NMA: Nonprescription Medicines Academy

Daily Aspirin for Cancer Prevention?

May 1st, 2012

Two studies by Rothwell and colleagues add to the growing body of evidence supporting a role for aspirin in the prevention and treatment of cancer. Both studies were made available as early release Lancet articles on March 20, 2012.

Study 1
The first study analyzed all available individual patient data from randomized trials of daily aspirin versus no aspirin in prevention of vascular events, including trials in the Antithrombotic Trialists’ Collaboration. The authors assessed death due to cancer, all nonvascular death, vascular death, and all deaths in all eligible trials. In trials of low-dose aspirin in primary prevention, the authors also established the time course of effects on incident cancer, major vascular events, and major extracranial bleeds, with stratification by age, sex, and smoking status.

In 51 trials involving more than 77,000 participants, men and women treated with aspirin had fewer deaths from nonvascular causes (1,021 vs 1,173; OR, 0.88; 95% CI, 0.78–0.96; p = 0.003). This was due mainly to reduced cancer deaths among 69,224 participants in 34 trials (562 vs 664 deaths; OR, 0.85; 95% CI, 0.76–0.96; p = 0.008), particularly from 5 years onwards (92 vs 145; OR, 0.63; 95% CI, 0.49–0.82; p = 0.0005). In primary prevention trials, the reduction in nonvascular deaths accounted for 91% of deaths prevented.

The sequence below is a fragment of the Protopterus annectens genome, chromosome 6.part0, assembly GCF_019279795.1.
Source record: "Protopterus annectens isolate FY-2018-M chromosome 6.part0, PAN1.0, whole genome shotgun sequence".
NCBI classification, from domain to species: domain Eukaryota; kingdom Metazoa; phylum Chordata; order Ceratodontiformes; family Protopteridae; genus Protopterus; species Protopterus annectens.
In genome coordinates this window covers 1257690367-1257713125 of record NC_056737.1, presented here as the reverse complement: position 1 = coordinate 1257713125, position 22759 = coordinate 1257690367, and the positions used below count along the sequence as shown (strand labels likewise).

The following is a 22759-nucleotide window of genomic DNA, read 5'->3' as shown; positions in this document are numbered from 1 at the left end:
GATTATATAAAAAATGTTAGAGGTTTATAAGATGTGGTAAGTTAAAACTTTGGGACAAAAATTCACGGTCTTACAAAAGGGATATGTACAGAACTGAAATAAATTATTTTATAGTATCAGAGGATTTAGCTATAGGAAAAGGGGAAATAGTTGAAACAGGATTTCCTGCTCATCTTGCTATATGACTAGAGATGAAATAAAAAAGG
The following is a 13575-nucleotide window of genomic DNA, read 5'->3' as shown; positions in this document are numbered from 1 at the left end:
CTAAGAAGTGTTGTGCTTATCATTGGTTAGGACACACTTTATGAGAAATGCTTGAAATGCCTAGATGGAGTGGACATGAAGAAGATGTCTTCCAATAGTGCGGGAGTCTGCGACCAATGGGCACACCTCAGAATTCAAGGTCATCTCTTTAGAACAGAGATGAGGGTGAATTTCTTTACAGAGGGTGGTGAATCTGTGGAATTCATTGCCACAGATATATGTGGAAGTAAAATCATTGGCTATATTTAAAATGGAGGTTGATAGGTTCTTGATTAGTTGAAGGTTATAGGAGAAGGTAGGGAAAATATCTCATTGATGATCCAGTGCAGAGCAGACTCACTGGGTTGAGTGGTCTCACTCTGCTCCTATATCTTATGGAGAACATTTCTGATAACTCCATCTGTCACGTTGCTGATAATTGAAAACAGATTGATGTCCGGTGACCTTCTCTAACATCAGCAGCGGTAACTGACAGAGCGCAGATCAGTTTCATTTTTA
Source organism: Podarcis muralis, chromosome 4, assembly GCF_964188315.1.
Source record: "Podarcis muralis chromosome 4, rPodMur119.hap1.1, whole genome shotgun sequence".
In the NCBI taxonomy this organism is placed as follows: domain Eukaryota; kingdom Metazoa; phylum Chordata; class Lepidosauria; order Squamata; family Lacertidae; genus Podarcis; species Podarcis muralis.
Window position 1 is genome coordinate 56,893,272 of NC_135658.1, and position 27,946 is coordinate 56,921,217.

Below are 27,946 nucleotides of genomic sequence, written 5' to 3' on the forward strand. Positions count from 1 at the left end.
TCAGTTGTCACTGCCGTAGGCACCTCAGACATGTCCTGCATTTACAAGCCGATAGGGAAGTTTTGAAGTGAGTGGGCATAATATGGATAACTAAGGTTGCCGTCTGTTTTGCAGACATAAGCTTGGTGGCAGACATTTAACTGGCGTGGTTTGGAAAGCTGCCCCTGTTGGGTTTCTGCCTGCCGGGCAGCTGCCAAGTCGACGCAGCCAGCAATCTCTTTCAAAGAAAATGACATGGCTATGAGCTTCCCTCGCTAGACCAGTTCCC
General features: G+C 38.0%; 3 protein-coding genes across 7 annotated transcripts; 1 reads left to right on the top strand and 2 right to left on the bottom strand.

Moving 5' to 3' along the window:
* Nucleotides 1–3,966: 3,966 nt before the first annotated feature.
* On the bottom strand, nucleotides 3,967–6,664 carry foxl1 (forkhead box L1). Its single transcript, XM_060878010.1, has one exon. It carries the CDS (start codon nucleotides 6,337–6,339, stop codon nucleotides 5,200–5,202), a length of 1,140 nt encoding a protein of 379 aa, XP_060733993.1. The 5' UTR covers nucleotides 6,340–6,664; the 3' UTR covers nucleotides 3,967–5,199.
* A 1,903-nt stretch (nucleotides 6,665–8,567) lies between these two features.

In six trials of daily low-dose aspirin in primary prevention involving 35,535 participants, men and women treated with aspirin had a reduced incidence of cancer from 3 years onwards (324 vs 421 cases; OR, 0.76; 95% CI, 0.66–0.88; p = 0.0003). The reduced incidence was independent of age, sex, and smoking status.

A reduced risk of major vascular events in participants treated with aspirin was offset initially by an increased risk of major extracranial bleeding. However, both of those effects diminished with increasing duration of trial follow-up, such that the reduced risk of cancer was the only significant effect (absolute reduction 3.13 per 1,000 patients per year; 95% CI, 1.44–4.82) from 3 years onwards.

Study 2
The second study focused on five large, randomized trials conducted in the United Kingdom that compared daily aspirin therapy (≥75 mg daily) with control for the prevention of vascular events. The trials involved a total of 17,285 participants. The objective of this study was to establish the frequency of distant metastasis in the 987 patients who had a new solid cancer diagnosed during mean in-trial follow-up of 6.5 years.

A review of electronic and paper records showed that allocation to aspirin reduced the risk of cancer with distant metastasis by 30%–40% (HR, 0.64; 95% CI, 0.48–0.84, p = 0.001). This was attributable mainly to a nearly 50% reduced risk of metastatic adenocarcinoma (OR, 0.52; 95% CI, 0.35–0.75; p = 0.0006). In patients with adenocarcinoma who did not have metastasis at initial diagnosis and who remained on trial treatment up to or after diagnosis, allocation to aspirin reduced risk of metastasis on subsequent follow-up by about 70% (HR, 0.31; 95% CI, 0.15–0.62; p = 0.0009). Aspirin also reduced the overall risk of fatal adenocarcinoma (HR, 0.65; 95% CI, 0.53–0.82; p = 0.0002). Effects were independent of age and sex, with the greatest absolute benefit seen in smokers.

According to the authors, the study findings provide proof of principle for pharmacological intervention specifically to prevent distant metastasis.

Citation for both studies: Lancet. 2012 Mar 20. [Epub ahead of print]